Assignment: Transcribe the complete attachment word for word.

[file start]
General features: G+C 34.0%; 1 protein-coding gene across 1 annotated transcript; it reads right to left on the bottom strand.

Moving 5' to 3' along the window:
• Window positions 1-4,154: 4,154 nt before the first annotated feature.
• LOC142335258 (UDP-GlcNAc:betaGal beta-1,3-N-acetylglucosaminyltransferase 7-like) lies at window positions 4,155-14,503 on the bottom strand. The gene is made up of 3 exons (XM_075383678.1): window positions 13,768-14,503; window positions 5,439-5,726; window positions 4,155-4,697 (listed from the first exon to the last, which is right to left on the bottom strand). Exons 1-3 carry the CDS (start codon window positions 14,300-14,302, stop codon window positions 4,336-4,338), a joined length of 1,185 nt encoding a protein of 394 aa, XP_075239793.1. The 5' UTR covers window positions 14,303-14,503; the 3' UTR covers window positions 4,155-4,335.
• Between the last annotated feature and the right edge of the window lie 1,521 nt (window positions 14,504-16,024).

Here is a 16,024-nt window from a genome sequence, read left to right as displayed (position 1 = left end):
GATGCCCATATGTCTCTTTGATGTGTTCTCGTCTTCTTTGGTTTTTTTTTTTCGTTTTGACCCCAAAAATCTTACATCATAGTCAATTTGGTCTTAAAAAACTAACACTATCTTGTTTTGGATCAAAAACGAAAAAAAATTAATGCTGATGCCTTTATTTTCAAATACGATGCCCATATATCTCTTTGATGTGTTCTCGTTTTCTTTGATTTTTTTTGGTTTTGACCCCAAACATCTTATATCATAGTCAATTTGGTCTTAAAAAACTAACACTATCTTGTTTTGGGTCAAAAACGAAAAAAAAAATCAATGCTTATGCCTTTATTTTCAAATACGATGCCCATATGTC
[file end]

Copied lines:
General features: G+C 34.0%; 1 protein-coding gene across 1 annotated transcript; it reads right to left on the bottom strand.

Moving 5' to 3' along the window:
• Window positions 1-4,154: 4,154 nt before the first annotated feature.
• LOC142335258 (UDP-GlcNAc:betaGal beta-1,3-N-acetylglucosaminyltransferase 7-like) lies at window positions 4,155-14,503 on the bottom strand. The gene is made up of 3 exons (XM_075383678.1): window positions 13,768-14,503; window positions 5,439-5,726; window positions 4,155-4,697 (listed from the first exon to the last, which is right to left on the bottom strand). Exons 1-3 carry the CDS (start codon window positions 14,300-14,302, stop codon window positions 4,336-4,338), a joined length of 1,185 nt encoding a protein of 394 aa, XP_075239793.1. The 5' UTR covers window positions 14,303-14,503; the 3' UTR covers window positions 4,155-4,335.
• Between the last annotated feature and the right edge of the window lie 1,521 nt (window positions 14,504-16,024).

Here is a 16,024-nt window from a genome sequence, read left to right as displayed (position 1 = left end):
GATGCCCATATGTCTCTTTGATGTGTTCTCGTCTTCTTTGGTTTTTTTTTTTCGTTTTGACCCCAAAAATCTTACATCATAGTCAATTTGGTCTTAAAAAACTAACACTATCTTGTTTTGGATCAAAAACGAAAAAAAATTAATGCTGATGCCTTTATTTTCAAATACGATGCCCATATATCTCTTTGATGTGTTCTCGTTTTCTTTGATTTTTTTTGGTTTTGACCCCAAACATCTTATATCATAGTCAATTTGGTCTTAAAAAACTAACACTATCTTGTTTTGGGTCAAAAACGAAAAAAAAAATCAATGCTTATGCCTTTATTTTCAAATACGATGCCCATATGTC